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When snowboarder Zoi Sadowski-Synnott (20) was presented with the slopestyle gold medal on Sunday, it was the culmination of years of preparation.
Her mother, Robyn Sadowski-Synnott, remembers her daughter drawing a picture of herself snowboarding in front of the Olympic rings while at primary school.
"She was a big soccer player and probably her first dream was always to be a professional athlete. She loved sport," Mrs Sadowski-Synnott said.
Her parents, Sean Synnott and Robyn, who watched Zoi win on television, recalled when as an 8-year old Sadowski Synnott was one of only two females in a competition called King and Queen of the Rails and went on to win a smartphone in the open women’s snowboard competition.
It was then she realised she could win cool stuff if she competed, Mr Synnott said.
The couple enjoyed skiing or snowboarding with their five children as a family.
The family moved from North America to Wanaka in 2008 and lived two doors along from top snowboarders Will Jackways and Abby Lockwood, who let the children use their skateboard mini-ramp.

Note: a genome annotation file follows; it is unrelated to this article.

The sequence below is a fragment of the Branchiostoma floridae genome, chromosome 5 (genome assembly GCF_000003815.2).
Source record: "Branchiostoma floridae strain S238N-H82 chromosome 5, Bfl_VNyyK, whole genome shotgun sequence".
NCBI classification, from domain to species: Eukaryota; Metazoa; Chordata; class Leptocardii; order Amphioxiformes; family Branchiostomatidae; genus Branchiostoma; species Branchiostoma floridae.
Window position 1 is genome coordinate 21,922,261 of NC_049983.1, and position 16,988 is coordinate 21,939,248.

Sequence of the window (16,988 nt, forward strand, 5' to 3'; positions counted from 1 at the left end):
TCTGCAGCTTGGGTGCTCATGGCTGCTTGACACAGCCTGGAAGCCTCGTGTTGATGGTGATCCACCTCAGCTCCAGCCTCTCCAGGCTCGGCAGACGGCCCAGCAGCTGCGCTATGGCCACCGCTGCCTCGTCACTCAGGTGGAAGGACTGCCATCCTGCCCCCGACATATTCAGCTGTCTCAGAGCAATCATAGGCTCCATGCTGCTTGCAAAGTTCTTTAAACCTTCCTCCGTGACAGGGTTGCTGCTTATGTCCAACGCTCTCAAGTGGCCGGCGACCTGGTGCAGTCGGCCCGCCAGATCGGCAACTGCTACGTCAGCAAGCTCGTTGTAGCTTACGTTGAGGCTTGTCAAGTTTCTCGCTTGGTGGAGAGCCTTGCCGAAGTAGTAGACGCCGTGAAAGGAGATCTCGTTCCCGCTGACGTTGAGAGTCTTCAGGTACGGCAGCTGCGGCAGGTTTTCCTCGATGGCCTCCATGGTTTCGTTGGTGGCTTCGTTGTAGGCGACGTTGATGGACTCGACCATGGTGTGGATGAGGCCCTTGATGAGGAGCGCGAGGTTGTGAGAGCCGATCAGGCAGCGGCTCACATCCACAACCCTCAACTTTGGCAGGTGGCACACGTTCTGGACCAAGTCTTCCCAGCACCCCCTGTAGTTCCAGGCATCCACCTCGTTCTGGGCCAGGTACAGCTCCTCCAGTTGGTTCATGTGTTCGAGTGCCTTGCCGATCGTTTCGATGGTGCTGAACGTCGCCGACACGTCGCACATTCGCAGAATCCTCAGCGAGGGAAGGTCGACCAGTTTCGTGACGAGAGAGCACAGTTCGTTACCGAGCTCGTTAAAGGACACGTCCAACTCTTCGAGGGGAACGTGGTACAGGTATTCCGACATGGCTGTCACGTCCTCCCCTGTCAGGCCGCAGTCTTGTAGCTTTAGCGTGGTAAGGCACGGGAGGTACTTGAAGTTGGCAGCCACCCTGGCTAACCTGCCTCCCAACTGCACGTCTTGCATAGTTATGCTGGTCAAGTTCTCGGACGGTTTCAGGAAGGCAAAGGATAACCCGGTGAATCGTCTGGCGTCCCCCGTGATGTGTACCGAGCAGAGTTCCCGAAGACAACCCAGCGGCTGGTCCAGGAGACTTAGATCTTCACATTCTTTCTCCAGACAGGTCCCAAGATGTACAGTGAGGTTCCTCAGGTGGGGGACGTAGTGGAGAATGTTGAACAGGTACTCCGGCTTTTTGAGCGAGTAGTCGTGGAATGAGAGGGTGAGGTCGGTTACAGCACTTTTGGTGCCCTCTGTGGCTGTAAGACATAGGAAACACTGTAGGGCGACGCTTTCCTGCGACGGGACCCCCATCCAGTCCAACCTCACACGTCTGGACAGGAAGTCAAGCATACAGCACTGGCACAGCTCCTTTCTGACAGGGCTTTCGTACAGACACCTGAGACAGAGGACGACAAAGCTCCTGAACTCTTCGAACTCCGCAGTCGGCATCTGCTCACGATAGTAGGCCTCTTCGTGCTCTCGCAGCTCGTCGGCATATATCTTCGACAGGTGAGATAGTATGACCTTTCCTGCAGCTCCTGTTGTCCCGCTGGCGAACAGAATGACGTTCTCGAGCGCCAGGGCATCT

"Abby and Will were always very encouraging of the kids," Mrs Sadowski Synnott said.
"She is over the moon," Mrs Sadowski Synnott said.
"She is feeling good, decompressing now. She is not even thinking about the big air [scheduled for Monday and Tuesday next week]. She is staying chilled," Mr Synnott said.
Sadowski-Synnott’s sport is hard on her body but she has managed to avoid serious injuries, they said.
"Someone rang up after and said: "It looked like she was going to completely explode on that landing. Is she OK?". ‘Yes, she is OK’," her father said.
"She has been lucky," her mother said.
"She has done her shoulder, dislocated her elbow ... and prior to the northern hemisphere season she fractured her tibial platform."
Sadowski Synnott rested and recovered well, did light duties and delayed her departure overseas until mid-November.
Mr Synnott said preparation for Beijing had been stressful, as the New Zealand athletes negotiated Covid-19 restrictions, lockdowns and self-isolation periods in Europe and North America.